The equation of a helpless, inferior, dependant wife owned by her husband, existed in Abrahamic religions, never in Hinduism. Rama can never be worshipped without Sita. They are equal, bound by mutual dharma, inseparable parts of each other’s incarnation. She is pativrata just as Rama is ekpatnivrat. It is a distorted interpretation applied to their story that gives rise to such questioning.

Sri Rama explains in the following shlokas of Valmiki Ramayana his object behind the enactment of this sequence:

एवमुक्तोमहातेजाधृमानुरुविक्रमः |
उवाचत्रिदशश्रेष्ठंरामोधर्मभृतांवरः || ६-११८-१२

Hearing those words, the courageous Rama of great prowess and the foremost of those upholding the virtue, replied to the fire-god, the best of gods.

अवश्यंचापिलोकेषुसीतापावनमर्हति |
दीर्घकालोषिताहीयंरावणान्तःपुरेशुभा || ६-११८-१३

Sita certainly deserves this pure factory ordeal in the eyes of the people in as much as this blessed woman had resided for a long time indeed in the gynaecium of Ravana.

बालिशोबतकामात्मरामोदशरथात्मजः |
इतिवक्ष्यतिमांलोकोजानकीमविशोध्यहि || ६-११८-१४

The world would chatter against me, saying that Rama, the son of Dasaratha, was really foolish and that his mind was dominated by lust, if I accept Sita without examining her with regard to her chastity.

अनन्यहृदयांभक्तांमचत्तपरिवर्तिनीम् |
अहमप्यवगच्छामिमैथिलींजनकात्मजाम् || ६-११८-१५

I also know that Sita, the daughter of Janaka, who ever revolves in my mind, is undivided in her affection to me.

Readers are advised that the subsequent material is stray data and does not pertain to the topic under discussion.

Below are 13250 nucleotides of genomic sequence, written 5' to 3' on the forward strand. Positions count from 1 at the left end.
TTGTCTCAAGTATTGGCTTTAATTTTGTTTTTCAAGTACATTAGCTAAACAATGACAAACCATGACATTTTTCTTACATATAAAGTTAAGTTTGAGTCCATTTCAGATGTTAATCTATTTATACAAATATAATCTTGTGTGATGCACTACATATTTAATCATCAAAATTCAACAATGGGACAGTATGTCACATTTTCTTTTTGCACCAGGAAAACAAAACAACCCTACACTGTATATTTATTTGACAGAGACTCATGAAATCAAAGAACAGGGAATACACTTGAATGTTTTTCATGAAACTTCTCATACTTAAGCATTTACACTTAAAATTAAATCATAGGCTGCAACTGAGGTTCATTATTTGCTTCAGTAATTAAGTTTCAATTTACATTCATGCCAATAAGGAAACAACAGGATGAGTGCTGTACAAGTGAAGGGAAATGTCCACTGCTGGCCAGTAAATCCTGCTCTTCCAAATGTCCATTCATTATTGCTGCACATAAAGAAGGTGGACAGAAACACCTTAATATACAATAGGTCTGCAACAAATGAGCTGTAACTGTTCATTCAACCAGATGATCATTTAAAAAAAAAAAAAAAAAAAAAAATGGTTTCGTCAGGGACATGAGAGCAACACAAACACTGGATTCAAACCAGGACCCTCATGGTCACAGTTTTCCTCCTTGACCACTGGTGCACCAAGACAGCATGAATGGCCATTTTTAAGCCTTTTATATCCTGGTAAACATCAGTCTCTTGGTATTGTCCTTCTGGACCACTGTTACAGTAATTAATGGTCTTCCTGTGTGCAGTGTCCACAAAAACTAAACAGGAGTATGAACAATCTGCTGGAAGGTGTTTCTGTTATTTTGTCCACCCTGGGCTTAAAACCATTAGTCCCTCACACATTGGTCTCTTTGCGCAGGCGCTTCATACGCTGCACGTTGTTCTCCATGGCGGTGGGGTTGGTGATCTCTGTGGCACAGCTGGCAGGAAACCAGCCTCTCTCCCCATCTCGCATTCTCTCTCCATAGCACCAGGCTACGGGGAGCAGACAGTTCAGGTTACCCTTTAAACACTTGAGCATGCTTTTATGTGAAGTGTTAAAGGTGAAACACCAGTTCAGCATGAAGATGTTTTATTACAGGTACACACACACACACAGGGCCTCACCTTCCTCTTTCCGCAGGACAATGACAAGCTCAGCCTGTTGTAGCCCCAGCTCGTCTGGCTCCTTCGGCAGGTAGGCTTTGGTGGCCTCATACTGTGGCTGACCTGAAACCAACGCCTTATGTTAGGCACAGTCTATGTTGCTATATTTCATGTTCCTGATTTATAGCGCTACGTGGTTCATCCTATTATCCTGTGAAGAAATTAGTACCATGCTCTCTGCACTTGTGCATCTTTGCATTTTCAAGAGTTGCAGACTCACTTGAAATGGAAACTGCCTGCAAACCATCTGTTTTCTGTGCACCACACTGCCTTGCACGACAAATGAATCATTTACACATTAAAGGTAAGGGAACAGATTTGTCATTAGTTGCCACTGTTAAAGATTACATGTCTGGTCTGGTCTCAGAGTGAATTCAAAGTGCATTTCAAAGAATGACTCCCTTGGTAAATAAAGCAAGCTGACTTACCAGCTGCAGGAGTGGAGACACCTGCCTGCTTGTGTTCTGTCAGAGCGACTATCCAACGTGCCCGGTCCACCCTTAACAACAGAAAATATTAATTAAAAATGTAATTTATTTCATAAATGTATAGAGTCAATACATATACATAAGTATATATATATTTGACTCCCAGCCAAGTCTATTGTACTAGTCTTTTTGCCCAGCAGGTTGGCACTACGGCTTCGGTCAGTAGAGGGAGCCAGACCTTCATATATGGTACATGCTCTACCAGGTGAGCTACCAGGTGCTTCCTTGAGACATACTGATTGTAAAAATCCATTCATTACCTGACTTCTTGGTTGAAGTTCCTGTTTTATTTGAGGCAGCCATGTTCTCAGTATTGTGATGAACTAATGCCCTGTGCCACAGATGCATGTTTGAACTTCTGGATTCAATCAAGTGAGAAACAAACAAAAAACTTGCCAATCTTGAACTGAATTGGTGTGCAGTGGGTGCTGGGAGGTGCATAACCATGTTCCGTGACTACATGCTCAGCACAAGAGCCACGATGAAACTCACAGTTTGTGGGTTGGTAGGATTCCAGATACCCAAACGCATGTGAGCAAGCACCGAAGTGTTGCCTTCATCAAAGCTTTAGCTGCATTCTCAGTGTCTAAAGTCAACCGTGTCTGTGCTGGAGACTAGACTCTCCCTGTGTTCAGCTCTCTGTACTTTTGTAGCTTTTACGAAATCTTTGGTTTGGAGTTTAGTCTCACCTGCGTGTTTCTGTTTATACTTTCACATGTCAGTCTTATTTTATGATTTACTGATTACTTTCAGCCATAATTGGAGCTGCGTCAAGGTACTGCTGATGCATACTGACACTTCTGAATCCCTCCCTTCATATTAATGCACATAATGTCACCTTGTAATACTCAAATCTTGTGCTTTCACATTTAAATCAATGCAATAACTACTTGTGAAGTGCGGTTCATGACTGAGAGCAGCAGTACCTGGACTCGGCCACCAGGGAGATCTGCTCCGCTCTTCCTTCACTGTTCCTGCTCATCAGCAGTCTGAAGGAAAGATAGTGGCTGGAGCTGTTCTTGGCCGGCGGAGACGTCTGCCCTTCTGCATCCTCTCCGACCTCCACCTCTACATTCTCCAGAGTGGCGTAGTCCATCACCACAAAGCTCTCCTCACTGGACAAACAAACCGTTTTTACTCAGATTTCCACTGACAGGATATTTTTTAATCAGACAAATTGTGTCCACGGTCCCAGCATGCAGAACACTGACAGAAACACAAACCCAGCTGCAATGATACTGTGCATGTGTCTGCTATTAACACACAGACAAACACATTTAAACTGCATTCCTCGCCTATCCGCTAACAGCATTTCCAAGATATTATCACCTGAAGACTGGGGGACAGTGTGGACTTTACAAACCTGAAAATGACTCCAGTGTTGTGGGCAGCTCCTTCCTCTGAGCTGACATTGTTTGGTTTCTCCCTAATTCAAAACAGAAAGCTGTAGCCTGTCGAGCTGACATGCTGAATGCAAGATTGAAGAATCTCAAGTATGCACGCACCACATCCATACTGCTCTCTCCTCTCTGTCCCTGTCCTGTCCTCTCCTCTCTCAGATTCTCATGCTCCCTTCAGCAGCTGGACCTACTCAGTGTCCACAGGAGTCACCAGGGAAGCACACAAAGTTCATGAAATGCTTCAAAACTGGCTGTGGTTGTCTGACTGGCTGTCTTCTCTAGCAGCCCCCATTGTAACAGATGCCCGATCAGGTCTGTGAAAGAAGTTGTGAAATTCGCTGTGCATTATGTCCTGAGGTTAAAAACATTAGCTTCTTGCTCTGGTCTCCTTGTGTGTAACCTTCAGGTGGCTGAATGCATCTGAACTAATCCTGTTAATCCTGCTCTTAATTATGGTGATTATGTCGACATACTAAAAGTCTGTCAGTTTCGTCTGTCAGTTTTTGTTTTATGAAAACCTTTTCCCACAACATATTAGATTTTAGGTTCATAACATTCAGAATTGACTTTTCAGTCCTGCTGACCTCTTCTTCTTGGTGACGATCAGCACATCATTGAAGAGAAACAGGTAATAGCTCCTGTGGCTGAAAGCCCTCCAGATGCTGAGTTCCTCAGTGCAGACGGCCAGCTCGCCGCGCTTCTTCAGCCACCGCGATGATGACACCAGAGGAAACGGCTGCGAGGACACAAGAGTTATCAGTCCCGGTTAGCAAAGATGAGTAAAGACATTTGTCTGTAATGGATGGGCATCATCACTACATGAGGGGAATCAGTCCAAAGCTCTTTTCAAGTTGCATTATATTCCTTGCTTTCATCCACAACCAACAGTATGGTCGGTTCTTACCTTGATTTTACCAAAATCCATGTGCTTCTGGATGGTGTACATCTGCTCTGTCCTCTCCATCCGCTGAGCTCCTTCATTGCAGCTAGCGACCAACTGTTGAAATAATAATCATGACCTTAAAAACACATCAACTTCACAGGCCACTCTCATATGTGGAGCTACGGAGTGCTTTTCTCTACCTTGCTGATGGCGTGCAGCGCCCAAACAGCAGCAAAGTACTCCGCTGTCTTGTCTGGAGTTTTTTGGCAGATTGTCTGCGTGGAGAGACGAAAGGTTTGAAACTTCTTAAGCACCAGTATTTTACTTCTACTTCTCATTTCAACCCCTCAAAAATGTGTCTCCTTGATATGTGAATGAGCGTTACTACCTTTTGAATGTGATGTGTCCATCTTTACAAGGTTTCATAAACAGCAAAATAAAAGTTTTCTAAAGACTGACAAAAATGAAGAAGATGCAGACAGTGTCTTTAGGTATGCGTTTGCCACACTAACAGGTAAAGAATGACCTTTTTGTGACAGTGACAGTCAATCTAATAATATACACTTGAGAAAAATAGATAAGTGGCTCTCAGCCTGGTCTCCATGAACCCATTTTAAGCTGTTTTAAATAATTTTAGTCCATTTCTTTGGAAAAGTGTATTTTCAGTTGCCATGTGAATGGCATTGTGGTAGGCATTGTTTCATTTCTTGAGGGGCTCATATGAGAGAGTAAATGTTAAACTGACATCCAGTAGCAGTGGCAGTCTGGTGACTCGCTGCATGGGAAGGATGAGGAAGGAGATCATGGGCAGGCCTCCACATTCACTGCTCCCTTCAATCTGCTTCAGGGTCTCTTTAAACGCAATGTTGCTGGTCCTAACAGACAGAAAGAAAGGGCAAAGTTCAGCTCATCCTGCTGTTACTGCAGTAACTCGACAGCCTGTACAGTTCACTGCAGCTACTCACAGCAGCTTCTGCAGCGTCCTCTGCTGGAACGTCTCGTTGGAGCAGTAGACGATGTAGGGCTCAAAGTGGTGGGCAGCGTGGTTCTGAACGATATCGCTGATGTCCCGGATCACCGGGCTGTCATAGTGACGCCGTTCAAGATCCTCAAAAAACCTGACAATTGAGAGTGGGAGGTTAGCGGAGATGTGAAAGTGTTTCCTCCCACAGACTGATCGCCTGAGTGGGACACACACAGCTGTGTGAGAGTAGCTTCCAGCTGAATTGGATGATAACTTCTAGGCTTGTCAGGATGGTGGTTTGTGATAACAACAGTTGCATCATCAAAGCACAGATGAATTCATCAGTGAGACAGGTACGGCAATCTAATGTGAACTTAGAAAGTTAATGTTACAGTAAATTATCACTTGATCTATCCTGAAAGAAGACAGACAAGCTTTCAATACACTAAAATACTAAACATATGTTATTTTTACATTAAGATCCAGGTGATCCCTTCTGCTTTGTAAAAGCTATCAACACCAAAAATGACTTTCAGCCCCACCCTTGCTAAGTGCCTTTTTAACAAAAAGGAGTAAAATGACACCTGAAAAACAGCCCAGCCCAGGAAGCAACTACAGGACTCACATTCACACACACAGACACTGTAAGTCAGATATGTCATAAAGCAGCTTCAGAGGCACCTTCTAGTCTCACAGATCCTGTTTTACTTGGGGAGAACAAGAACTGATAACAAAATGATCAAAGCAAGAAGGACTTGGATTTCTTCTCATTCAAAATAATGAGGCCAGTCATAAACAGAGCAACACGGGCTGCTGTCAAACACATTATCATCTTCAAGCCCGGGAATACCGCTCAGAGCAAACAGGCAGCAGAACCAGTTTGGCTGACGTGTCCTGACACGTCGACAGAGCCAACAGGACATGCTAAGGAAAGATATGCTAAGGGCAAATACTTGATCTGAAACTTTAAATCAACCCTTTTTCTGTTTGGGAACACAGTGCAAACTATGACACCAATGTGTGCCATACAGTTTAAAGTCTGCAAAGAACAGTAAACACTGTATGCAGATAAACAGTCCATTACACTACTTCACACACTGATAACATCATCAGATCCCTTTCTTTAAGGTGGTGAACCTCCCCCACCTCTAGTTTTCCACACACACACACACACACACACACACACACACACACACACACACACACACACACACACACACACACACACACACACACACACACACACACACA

इमामपिविशालाक्षींरक्षितांस्वेनतेजसा |
रावणोनातिवर्तेतवेलमिवमहोदधिः || ६-११८-१६

Ravana could not violate this wide-eyed woman, protected as she was by her own splendour, any more than an ocean would transgress its bounds.

प्रत्ययार्थंतुलोकानांत्रयाणाम्सत्यसंश्रयः |
उपेक्षेचापिवैदेहींप्रविशन्तींहुताशनम् || ६-११८-१७

In order to convince the three worlds, I, whose refugee is truth, ignored Sita while she was entering the fire.

नचशक्तःसुदुष्टत्मामनसापिहिमैथिलीम् |
प्रधर्षयितुमप्राप्यांदीप्तामग्निशिखामिव || ६-११८-१८

The evil-minded Ravana was not able to lay his violent hands, even in thought, o the unobtainable Sita, who was blazing like a flaming tongue of fire.

नेयमर्हतिचैश्वर्यंरावणान्तःपुरेशुभा |
अनन्याहिमयासीताभास्करेणप्रभायथा || ६-११८-१९

This auspicious woman could not give way to the sovereignty, existing in the gynaecium of Ravana, in as much as Sita is not different from me, even as sunlight is not different from the sun.